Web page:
Asad Rahim Khan Published February 13, 2022
IF there was ever a scale for imperial thievery, the past few centuries run the range: there was Clive and Rhodes and of course Leopold, king of the Belgians. We think of such men because they come quickest to mind, the kind of heroes that chopped off a hand when the rubber quota wasn’t met.
To wrangle in corporations, or worse, their fat bankers, becomes boring. But it’s necessary, because that’s when plunder graduates to pillage: East India, United Fruit, and most recently Halliburton — the oil-inhaling paymaster of war criminals as varied as Lyndon Johnson and Dick Cheney. In short, businesses.
And this past week showed, yet again, that some acts of cross-border theft are truly timeless. That though the world may pray to global capital and its invisible hand, it’s hard not to notice when that hand twists the necks of the poorest people on the planet.
Joe Biden, who was mostly in the news on Friday for confusing Ukraine for Iraq and then Iraq for Afghanistan (it’s hard keeping track of all of D.C.’s bombing sprees) is back for more. Though his presidency is best-known so far for what it did in Afghanistan — making a mad dash for the gates while drones rained death overhead — it will now be remembered for what it did to the Afghans.
Will the US steal money from a country on the brink of starvation?
In the middle of his manic escape last year, Mr Biden froze the Afghan central bank and the $7 billion inside it; thus the visuals of Afghan women cutting out their kidneys today. The country is on the brink of starvation, and the roaring kidney racket makes this plain — the reason the price of human organs is falling is because so many are ready to sell.
But the latest twist could only have come from some dazed conquistador: Mr Biden has decided to split the billions. One half will go to humanitarian aid in Afghanistan, the other half will be stashed away for the families of 9/11 victims. As jaws dropped across the world, a polite White House handout confirmed as much.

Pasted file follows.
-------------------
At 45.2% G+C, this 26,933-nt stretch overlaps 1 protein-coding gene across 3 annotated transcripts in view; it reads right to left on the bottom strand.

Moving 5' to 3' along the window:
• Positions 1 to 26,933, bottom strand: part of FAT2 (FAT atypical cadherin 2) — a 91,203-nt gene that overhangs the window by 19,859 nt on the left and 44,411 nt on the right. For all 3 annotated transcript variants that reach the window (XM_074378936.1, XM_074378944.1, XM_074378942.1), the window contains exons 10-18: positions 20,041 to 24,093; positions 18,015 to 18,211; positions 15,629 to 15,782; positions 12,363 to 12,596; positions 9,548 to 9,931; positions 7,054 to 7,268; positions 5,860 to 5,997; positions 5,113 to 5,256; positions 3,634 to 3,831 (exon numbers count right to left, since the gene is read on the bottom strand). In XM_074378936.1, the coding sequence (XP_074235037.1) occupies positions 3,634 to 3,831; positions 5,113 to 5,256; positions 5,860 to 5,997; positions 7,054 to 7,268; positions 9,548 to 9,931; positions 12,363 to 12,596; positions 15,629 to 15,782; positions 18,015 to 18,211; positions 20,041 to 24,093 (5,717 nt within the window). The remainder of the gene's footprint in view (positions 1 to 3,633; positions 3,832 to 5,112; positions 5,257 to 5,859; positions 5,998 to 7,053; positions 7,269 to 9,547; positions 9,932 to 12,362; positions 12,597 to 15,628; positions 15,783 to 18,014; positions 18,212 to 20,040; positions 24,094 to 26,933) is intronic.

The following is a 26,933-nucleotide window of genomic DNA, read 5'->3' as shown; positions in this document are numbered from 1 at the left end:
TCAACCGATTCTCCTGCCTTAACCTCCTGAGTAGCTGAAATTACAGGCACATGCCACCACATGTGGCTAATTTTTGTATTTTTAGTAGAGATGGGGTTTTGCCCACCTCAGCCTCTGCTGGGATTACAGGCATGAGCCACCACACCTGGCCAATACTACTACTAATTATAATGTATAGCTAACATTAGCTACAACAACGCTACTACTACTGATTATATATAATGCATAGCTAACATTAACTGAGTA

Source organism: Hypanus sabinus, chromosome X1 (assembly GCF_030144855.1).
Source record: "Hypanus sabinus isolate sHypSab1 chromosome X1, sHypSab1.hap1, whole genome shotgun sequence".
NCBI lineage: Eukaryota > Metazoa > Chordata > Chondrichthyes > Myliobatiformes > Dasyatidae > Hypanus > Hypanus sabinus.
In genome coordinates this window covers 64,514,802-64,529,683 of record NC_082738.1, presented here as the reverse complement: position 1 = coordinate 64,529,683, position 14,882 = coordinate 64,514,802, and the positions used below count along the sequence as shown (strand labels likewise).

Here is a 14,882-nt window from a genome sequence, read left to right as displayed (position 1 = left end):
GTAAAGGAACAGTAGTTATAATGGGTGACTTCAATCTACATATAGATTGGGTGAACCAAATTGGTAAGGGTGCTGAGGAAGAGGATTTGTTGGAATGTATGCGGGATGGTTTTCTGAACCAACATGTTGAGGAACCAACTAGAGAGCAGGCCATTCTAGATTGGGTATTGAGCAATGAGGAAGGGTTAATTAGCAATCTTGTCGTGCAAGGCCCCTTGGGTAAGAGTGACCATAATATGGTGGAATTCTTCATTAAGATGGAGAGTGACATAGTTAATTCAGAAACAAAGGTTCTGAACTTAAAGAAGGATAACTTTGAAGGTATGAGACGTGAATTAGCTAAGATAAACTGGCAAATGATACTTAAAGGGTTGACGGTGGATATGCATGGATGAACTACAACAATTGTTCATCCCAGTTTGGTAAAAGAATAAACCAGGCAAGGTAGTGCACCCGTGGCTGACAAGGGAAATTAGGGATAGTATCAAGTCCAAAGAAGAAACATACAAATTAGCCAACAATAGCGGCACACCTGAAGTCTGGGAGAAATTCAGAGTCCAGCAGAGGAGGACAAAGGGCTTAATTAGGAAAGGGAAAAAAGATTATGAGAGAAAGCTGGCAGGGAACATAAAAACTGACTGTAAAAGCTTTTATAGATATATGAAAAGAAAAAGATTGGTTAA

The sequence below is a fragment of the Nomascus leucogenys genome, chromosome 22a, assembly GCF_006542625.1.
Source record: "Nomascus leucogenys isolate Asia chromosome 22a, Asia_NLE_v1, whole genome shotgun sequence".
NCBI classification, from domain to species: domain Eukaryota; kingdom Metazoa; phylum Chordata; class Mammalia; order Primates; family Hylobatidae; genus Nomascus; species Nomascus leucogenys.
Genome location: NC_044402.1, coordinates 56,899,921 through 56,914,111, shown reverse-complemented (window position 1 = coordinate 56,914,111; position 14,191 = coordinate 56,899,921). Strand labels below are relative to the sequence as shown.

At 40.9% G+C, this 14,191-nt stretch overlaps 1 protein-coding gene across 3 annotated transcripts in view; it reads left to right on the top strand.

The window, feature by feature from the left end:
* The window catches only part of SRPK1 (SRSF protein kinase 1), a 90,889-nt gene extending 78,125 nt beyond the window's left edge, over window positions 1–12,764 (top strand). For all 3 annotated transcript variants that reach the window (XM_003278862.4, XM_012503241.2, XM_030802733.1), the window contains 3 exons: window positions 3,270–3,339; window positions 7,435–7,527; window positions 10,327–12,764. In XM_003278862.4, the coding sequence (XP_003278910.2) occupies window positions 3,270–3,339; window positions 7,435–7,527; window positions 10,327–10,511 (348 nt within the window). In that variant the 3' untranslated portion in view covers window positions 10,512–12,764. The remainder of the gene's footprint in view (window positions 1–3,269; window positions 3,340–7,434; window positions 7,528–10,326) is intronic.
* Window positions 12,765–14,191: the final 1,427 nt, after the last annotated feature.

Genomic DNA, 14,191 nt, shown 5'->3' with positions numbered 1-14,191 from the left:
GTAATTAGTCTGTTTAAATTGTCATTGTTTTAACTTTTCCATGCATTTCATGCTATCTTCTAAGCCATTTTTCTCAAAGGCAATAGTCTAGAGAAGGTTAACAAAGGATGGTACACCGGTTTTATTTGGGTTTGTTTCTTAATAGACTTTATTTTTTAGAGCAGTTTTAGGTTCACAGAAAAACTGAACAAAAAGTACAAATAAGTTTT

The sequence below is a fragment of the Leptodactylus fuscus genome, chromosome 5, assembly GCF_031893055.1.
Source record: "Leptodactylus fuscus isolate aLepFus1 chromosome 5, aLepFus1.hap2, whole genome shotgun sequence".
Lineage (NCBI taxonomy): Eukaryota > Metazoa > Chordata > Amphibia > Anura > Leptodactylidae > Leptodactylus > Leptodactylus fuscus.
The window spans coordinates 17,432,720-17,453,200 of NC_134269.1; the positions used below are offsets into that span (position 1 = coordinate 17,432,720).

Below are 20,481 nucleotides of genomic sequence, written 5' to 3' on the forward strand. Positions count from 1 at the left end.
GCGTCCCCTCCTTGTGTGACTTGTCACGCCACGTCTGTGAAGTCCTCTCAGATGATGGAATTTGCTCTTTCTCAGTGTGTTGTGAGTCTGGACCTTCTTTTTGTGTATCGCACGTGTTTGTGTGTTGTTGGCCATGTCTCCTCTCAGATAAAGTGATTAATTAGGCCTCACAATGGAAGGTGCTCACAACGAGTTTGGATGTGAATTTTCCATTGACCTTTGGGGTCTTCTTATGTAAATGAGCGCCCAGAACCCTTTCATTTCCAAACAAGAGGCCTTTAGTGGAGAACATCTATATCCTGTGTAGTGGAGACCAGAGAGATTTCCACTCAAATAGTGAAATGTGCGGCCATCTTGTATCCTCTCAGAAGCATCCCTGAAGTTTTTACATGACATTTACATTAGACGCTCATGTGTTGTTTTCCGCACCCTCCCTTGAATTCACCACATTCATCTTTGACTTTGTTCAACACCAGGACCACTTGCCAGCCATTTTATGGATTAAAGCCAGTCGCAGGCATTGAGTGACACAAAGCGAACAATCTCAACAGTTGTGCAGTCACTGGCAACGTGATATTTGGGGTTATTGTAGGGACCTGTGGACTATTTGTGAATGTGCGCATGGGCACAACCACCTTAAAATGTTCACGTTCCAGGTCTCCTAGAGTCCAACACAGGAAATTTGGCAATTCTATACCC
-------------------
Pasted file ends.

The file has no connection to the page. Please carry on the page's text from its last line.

The official logic is paper-thin: back in 2011, there was a default judgement titled ‘Havish vs Laden’ awarding $6bn to a group of 9/11 families, per a federal judge in New York. The parties being sued — including the Taliban, Hezbollah, Al Qaeda and Iran — never showed up (hence a default judgement). It’s this sort of crazy litigation that the Oval Office has cited in its handout.
To be clear, Joe Biden and his inner circle of aging Beltway sadists are going to steal half the money, from a country on the brink of starvation. They will then shower it on a cause that was so overfunded when 9/11 actually happened, the Red Cross asked people to donate to other emergencies. When it was flooded with cash even more, the Red Cross only took it “after attempting and failing to dissuade the donor from restricting his gift for that purpose only”.
If any of this sounds absurd, it’s because it is: the richest country in human history is tearing out the kidneys of one of the poorest, in the service of a random piggy bank that has more money than it can spend, to avenge a crime committed 20 years ago by other people, almost all of them dead. It’s as much late capitalism as it’s end-stage empire, led by its oldest and foggiest Augustus yet.
Editorial: Punishing the Afghans
And to what end? If the goal is some goofy idea of collective punishment, it’s the wrong collective. The median age in Afghanistan is 18; the majority of its people had yet to be born on Sept 11, 2001. Even had they been, not a single one of Osama’s psychotic hijackers was Afghan. Yet much of this makes no difference: the whole war was a wild revenge mission that had so little point, hell’s latest resident Donald Rumsfeld complained there were no good targets.
Though Mr Biden’s people lack the same instincts, they’ve ended up looting the vault so openly that even occupation’s ex-cheerleaders are pretending to be appalled. After all, this isn’t money that belongs to the Taliban — it’s held in trust for the Afghan people. The only collective Washington will end up punishing is the kids that have already been carpet-bombed for 20 years by bipartisan consensus.
But that’s also the point: per The Nation’s David Klion, the entire population of Afghanistan can reasonably be considered 9/11 victims. As for those victims themselves, the brother of a man killed in the Pentagon attack was clear: “…I fear that the end result of seizing this money will be to cause further harm to innocent Afghans who have already suffered greatly.”
Mr Biden can condemn a country to mass starvation, and violate international law while he does it. Or he can understand that aid is no substitute for a functioning central bank, that blameless Afghans must be given back their money, and that any alternative will be both dire and far-reaching.
Because linked to Afghanistan’s death is America’s decline.
The writer is a barrister.
Published in Dawn, February 13th, 2022